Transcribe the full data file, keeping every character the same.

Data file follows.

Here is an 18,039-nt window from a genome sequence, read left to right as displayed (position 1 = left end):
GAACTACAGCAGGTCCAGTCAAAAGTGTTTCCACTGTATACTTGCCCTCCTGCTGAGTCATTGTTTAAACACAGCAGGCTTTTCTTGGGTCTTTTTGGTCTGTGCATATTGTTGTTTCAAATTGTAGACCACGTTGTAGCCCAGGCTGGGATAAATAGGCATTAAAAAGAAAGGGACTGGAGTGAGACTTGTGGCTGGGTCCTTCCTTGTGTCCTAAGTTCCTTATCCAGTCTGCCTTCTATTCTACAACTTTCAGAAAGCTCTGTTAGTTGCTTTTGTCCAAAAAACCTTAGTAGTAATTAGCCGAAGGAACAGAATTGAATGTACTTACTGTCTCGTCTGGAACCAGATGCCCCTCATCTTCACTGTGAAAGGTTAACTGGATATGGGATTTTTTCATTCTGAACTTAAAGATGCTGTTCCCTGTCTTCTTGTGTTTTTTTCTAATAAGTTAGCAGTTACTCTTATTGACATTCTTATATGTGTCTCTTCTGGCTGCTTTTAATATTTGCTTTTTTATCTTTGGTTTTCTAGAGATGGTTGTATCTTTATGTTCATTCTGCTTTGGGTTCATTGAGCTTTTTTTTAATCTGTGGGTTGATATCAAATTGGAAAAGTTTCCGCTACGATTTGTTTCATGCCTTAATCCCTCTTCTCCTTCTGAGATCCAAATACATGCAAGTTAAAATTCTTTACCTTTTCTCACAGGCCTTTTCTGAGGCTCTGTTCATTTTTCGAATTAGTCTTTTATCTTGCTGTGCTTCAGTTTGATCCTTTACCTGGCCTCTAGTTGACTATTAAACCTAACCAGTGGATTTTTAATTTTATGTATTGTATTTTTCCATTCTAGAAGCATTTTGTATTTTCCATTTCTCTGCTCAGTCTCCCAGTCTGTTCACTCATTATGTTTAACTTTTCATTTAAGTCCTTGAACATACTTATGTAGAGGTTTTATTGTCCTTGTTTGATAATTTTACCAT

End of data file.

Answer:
Here is an 18,039-nt window from a genome sequence, read left to right as displayed (position 1 = left end):
GAACTACAGCAGGTCCAGTCAAAAGTGTTTCCACTGTATACTTGCCCTCCTGCTGAGTCATTGTTTAAACACAGCAGGCTTTTCTTGGGTCTTTTTGGTCTGTGCATATTGTTGTTTCAAATTGTAGACCACGTTGTAGCCCAGGCTGGGATAAATAGGCATTAAAAAGAAAGGGACTGGAGTGAGACTTGTGGCTGGGTCCTTCCTTGTGTCCTAAGTTCCTTATCCAGTCTGCCTTCTATTCTACAACTTTCAGAAAGCTCTGTTAGTTGCTTTTGTCCAAAAAACCTTAGTAGTAATTAGCCGAAGGAACAGAATTGAATGTACTTACTGTCTCGTCTGGAACCAGATGCCCCTCATCTTCACTGTGAAAGGTTAACTGGATATGGGATTTTTTCATTCTGAACTTAAAGATGCTGTTCCCTGTCTTCTTGTGTTTTTTTCTAATAAGTTAGCAGTTACTCTTATTGACATTCTTATATGTGTCTCTTCTGGCTGCTTTTAATATTTGCTTTTTTATCTTTGGTTTTCTAGAGATGGTTGTATCTTTATGTTCATTCTGCTTTGGGTTCATTGAGCTTTTTTTTAATCTGTGGGTTGATATCAAATTGGAAAAGTTTCCGCTACGATTTGTTTCATGCCTTAATCCCTCTTCTCCTTCTGAGATCCAAATACATGCAAGTTAAAATTCTTTACCTTTTCTCACAGGCCTTTTCTGAGGCTCTGTTCATTTTTCGAATTAGTCTTTTATCTTGCTGTGCTTCAGTTTGATCCTTTACCTGGCCTCTAGTTGACTATTAAACCTAACCAGTGGATTTTTAATTTTATGTATTGTATTTTTCCATTCTAGAAGCATTTTGTATTTTCCATTTCTCTGCTCAGTCTCCCAGTCTGTTCACTCATTATGTTTAACTTTTCATTTAAGTCCTTGAACATACTTATGTAGAGGTTTTATTGTCCTTGTTTGATAATTTTACCAT